46


 

will vest upon a change of control, or in the case of a termination by the Company without “cause” or termination by Mr. Lynch with “good reason”. Note that as of the end of Fiscal 2010, none of Mr. Lynch’s option awards were “in the money”; therefore, the value of their acceleration was zero. As of the end of Fiscal 2010, Mr. Lynch was the only named executive officer holding unvested options.

 

  (5) Following the termination of a named executive officer’s employment due to death, the Company provides the named executive officer’s spouse three months of premiums for medical and dental insurance in accordance with the Consolidated Omnibus Budget Reconciliation Act of 1985 (“COBRA”).

 

  (6) Following the termination of a named executive officer’s employment due to disability, the Company provides the named executive officer a seven-month subsidy for premiums for medical and dental insurance in accordance with COBRA.

For the table above, the amount of potential payments to the named executive officers in the event of the termination of their employment were calculated assuming that such terminations occurred on the last day of Fiscal 2010 (May 1, 2010). For the table above, the amount of potential payments to the named executive officers in the event of a termination of their employment in connection with a change of control were calculated assuming that a change of control occurred on the last day of Fiscal 2010, each named executive officer’s employment terminated on that date due to involuntary termination or for good reason and the successor company did not assume the named executive officer’s option and restricted stock awards.

For a summary of the provisions of the employment agreements with Messrs. Lynch, Lombardi and Klipper that were effective May 1, 2010 and therefore affect the amounts set forth in the table above in the event of involuntary termination or a change of control, see the discussion under “Current Employment Agreements—Severance and Change of Control Benefits Under Current Employment Agreements” in the Compensation Discussion and Analysis on page 33 of this Proxy Statement. For a summary of the provisions of the employment agreement with Mr. Stephen Riggio that was effective May 1, 2010 and therefore affects the amounts set forth in the table above in the event of involuntary termination or a change of control, see the discussion under “Former Employment Agreements—Severance and Change of Control Benefits Under Former Employment Agreements” in the Compensation Discussion and Analysis on page 35 of this Proxy Statement. As of May 1, 2010, neither Ms. Keating nor Mr. Leonard Riggio were party to agreements providing for severance benefits.

Other than as specified in the named executive officers’ employment agreements, all outstanding options and restricted stock awards held by the Company’s employees, including those held by the named executive officers, would vest immediately in the event of a change of control if they were not assumed or substituted for by the successor company. Further, under the option award agreements, if the holder were terminated within 24 months following a change of control, then the unvested options underlying the award or substitute award would immediately vest. Furthermore, under the restricted stock award agreements, if the holder were terminated other than for “cause” within 24 months following a change of control, then the unvested shares of restricted stock underlying the award would immediately vest. Under the option and restricted stock award agreements executed under the 2004 Incentive Plan, “change of control” generally means any of the following: (a) a change of control of a nature that would be required to be reported in response to Item 6(e) of Schedule 14A of Regulation 14A under the Securities Exchange Act of 1934, as amended; (b) a merger or consolidation of the Company with another company; or (c) a sale of substantially all of the assets of the Company to another company. Under the option and restricted stock award agreements executed under the 2009 Incentive Plan, “change of control” generally means any of the following: (a) a change in the ownership of the Company; (b) a change in the effective control of the Company; or (c) a change in the ownership of a substantial portion of the Company’s assets, in each case, within the meaning of Section 409A of the Code and the regulations promulgated thereunder. Under the restricted stock award agreement, “cause” generally means (i) a material failure by the holder to perform his or her duties (other than as a result of incapacity due to physical or mental illness) during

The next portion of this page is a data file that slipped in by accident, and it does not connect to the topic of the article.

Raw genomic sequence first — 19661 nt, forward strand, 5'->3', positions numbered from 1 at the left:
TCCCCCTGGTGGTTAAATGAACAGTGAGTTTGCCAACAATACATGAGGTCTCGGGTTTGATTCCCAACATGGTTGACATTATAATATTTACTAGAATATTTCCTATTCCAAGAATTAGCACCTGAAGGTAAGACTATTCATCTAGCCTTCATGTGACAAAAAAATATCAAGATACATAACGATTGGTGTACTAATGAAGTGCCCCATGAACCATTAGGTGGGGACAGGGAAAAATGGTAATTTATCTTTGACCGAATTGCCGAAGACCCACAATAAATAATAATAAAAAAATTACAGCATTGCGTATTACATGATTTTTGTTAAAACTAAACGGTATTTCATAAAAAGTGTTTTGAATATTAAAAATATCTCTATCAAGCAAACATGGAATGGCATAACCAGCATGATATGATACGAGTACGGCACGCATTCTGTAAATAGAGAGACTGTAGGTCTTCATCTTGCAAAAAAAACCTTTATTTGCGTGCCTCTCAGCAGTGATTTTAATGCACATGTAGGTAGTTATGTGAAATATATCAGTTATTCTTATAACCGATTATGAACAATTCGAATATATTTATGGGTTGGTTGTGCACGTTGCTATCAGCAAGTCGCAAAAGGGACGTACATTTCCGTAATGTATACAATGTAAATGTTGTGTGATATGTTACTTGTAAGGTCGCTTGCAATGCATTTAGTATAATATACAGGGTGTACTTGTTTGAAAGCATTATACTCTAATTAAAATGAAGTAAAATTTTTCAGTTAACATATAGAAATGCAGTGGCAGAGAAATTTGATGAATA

47


his or her employment with the Company after written notice of such breach or failure and the holder failed to cure such breach or failure to the Company’s reasonable satisfaction within five days after receiving such written notice; or (ii) any act of fraud, misappropriation, misuse, embezzlement or any other material act of dishonesty in respect of the Company or its funds, properties, assets or other employees.

In addition, the equity-based awards granted to Messrs. Lynch, Lombardi and Klipper pursuant to their current employment agreements would vest immediately upon a change of control (as defined in their current employment agreements) in any circumstance.

Director Compensation Table

 

Name

   Fiscal Year    Fees Earned or Paid in
Cash (1)
   Stock Awards  (2)    All Other
Compensation (3)
   Total

George Campbell Jr.

   2010    $   60,000    $   99,996    $ 7,049    $   167,045
   2009T    $ 15,000         $ 1,067    $ 16,067

Michael J. Del Giudice

   2010    $ 92,500    $ 99,996    $   10,207    $ 202,703
   2009T    $ 23,125         $ 1,816    $ 24,941